Gold Coins, Silver Coins

Melava malka story: “Why do you still suspect me of stealing your silver coins when I did not touch your gold?”

By Bentzion Elisha for

Originally told by the Bobover Rebbe, Rabbi Shlomo Halberstam, at a community gathering.

A chossid of Reb Mottel of Chernobyl had a particular habit which came to light when he visited Reb Mottel to request a blessing. Reb Mottel asked the visitor to recount his typical daily schedule. The young man explained that he began each day by buying goods for his business from the local landowner. Following that, he would daven shacharis, after which he began to sell his wares.

“Why do you buy your merchandise before you daven in the morning?” asked Reb Mottel.

The young man explained, “Why, if I waited until after shacharis, the only goods remaining would be of inferior quality, if not sold out entirely!”

Upon hearing that, Reb Mottel shared a story with his chossid.

There was once a melamed whose livelihood entailed traveling far from his hometown to teach Jewish children in distant cities. He was often away from his home for a year or more at a time. Meanwhile his wife and children lived the year without him, borrowing and living on credit.

This melamed was paid for his services with coins. The wealthy gave him gold coins, the middle class paid with silver coins, and people of more modest means paid with copper or nickel coins.

The teacher had made a belt for himself where he would hang the various bags. Each bag carried a different type of coin. He had a bag for his gold coins, a bag for his silver coins, a bag for his nickel coins and a bag for his copper coins.

After the year of teaching was up, he headed back home. As the first Shabbos on his voyage approached, he knew he would have to remove his belt, but he didn’t know where to hide his money bags.

He decided to bury his earnings in the ground, and retrieve them after Shabbos. But just as he was about to finish his digging, he heard some people in the distance. Paranoia set in, and he became alarmed by the possibility that if he could hear them, they could probably see him, and his money wasn’t safe.

Now pressed for time, he grabbed the belt with the bags of coins and ran to the local Jewish inn, where he handed the innkeeper the entire bundle in a furious hurry for safekeeping. Shabbos began, and the melamed was livid with himself. He had just given the innkeeper his entire year’s earnings without even a note or receipt mentioning the amount of money being held. It would be so easy for the innkeeper to deny safeguarding the coins, and his whole year’s pay would be lost.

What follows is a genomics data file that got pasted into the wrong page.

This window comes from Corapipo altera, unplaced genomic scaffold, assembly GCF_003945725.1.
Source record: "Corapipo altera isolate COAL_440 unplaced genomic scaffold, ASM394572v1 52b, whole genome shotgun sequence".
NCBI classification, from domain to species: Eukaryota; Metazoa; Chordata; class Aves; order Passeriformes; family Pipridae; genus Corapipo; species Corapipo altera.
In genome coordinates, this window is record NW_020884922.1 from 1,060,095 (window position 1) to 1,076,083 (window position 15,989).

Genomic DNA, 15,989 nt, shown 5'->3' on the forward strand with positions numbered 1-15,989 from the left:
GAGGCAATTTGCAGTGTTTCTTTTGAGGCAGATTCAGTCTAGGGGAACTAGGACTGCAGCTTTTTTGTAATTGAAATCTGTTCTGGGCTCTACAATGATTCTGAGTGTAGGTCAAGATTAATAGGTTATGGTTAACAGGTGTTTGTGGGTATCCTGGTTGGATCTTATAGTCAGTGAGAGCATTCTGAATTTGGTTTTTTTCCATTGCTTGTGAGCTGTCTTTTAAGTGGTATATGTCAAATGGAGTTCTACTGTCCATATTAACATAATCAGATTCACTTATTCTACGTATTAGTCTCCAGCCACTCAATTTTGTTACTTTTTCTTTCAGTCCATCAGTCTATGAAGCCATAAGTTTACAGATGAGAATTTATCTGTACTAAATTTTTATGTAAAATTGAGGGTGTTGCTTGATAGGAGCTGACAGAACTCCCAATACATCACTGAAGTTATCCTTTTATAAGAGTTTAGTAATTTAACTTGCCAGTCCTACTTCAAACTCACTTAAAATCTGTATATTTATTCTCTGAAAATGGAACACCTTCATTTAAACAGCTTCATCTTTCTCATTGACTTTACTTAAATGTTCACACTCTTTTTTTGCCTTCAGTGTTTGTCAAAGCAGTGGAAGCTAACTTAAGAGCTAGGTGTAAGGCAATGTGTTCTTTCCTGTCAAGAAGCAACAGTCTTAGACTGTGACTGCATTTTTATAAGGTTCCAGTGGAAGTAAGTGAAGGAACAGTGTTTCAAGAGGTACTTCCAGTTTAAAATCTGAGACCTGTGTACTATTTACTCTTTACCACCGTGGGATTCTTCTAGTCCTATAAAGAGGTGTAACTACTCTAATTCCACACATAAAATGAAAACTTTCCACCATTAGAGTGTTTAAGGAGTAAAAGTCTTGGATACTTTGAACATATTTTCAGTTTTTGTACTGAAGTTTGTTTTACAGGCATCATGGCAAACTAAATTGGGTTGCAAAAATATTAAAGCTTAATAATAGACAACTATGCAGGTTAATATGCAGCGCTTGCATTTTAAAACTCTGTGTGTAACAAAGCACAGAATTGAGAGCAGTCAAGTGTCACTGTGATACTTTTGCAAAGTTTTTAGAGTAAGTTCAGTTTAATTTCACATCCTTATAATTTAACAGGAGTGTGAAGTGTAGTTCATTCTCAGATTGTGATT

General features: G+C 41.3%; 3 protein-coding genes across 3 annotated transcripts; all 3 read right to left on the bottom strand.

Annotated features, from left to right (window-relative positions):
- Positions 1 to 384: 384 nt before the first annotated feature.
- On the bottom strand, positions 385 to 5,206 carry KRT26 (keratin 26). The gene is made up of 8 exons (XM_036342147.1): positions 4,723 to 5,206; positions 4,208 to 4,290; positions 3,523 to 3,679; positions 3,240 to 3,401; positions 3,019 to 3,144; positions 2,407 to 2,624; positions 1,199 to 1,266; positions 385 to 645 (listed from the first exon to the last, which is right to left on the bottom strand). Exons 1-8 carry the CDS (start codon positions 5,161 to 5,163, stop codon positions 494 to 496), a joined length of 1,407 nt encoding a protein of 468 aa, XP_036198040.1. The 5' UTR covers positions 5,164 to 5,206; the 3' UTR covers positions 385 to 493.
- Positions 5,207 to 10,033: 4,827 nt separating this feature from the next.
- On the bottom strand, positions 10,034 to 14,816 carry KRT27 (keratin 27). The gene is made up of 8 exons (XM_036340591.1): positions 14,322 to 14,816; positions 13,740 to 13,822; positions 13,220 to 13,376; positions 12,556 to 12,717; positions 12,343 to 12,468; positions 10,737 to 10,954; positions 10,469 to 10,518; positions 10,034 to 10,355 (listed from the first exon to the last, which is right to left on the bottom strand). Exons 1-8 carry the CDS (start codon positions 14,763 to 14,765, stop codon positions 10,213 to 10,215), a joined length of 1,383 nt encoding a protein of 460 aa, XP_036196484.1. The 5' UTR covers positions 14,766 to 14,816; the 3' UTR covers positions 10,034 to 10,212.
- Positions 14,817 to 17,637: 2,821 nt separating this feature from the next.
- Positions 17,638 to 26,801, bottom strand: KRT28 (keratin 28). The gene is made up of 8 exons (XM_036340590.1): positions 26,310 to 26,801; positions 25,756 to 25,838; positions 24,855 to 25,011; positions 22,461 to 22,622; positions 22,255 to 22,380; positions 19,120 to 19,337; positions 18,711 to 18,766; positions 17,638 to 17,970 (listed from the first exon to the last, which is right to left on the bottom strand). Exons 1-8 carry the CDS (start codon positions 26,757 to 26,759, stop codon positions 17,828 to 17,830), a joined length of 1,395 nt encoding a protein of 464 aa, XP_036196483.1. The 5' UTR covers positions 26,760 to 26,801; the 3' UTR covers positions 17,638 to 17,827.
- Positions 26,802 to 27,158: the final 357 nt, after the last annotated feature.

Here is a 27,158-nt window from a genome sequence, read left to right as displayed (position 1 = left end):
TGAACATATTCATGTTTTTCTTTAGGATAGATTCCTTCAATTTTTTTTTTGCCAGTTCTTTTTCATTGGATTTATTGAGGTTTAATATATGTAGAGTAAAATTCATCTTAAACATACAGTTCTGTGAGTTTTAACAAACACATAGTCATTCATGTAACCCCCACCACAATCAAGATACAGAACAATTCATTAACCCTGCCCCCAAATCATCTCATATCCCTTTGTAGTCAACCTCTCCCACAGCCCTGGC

Thoughts of his wife and children flooded his mind. What would they do? How would they face the creditors? His imagination took off, leaving him worried and on edge for the entire Shabbos.

The innkeeper sensed his guest’s troubled condition and, as soon as Shabbos departed, he davened maariv very quickly, and placed the belt with the bags of coins in front of the teacher, who was still reciting the silent Amidah.

To the amazement of the innkeeper, in the middle of davening the teacher opened the bag of gold coins and started counting them one by one. He saw that all the coins were still there. Nevertheless, he took out the bag with the silver coins and started counting them next. All the silver coins were also still there, yet his concern and worry did not dissipate. He then started counting the nickel coins, and then the copper coins, and finally returned to his prayers. The innkeeper, who had observed the entire process, was taken aback and perplexed.

When the melamed finished davening, the innkeeper confronted him. “After you saw I hadn’t taken any of your gold coins, why did you not trust that I hadn’t taken any of your silver coins, which are much less valuable? And after you counted the silver coins too, and saw I took nothing, why didn’t you trust me then? You continued to count the ridiculously less valuable nickel and copper coins.”

Reb Mottel of Chernobyl turned to the young man before him and said, “I want to ask you the same question the innkeeper asked the melamed. Every single morning, Hashem has given you back your soul, your body, your very life—the equivalent of gold and silver coins. What makes you think he won’t also give you your parnassa—your nickel and copper coins? You should increase your bitachon, and believe that Hashem will give you your physical sustenance too. There is no need to rush off to buy goods before shacharis.”

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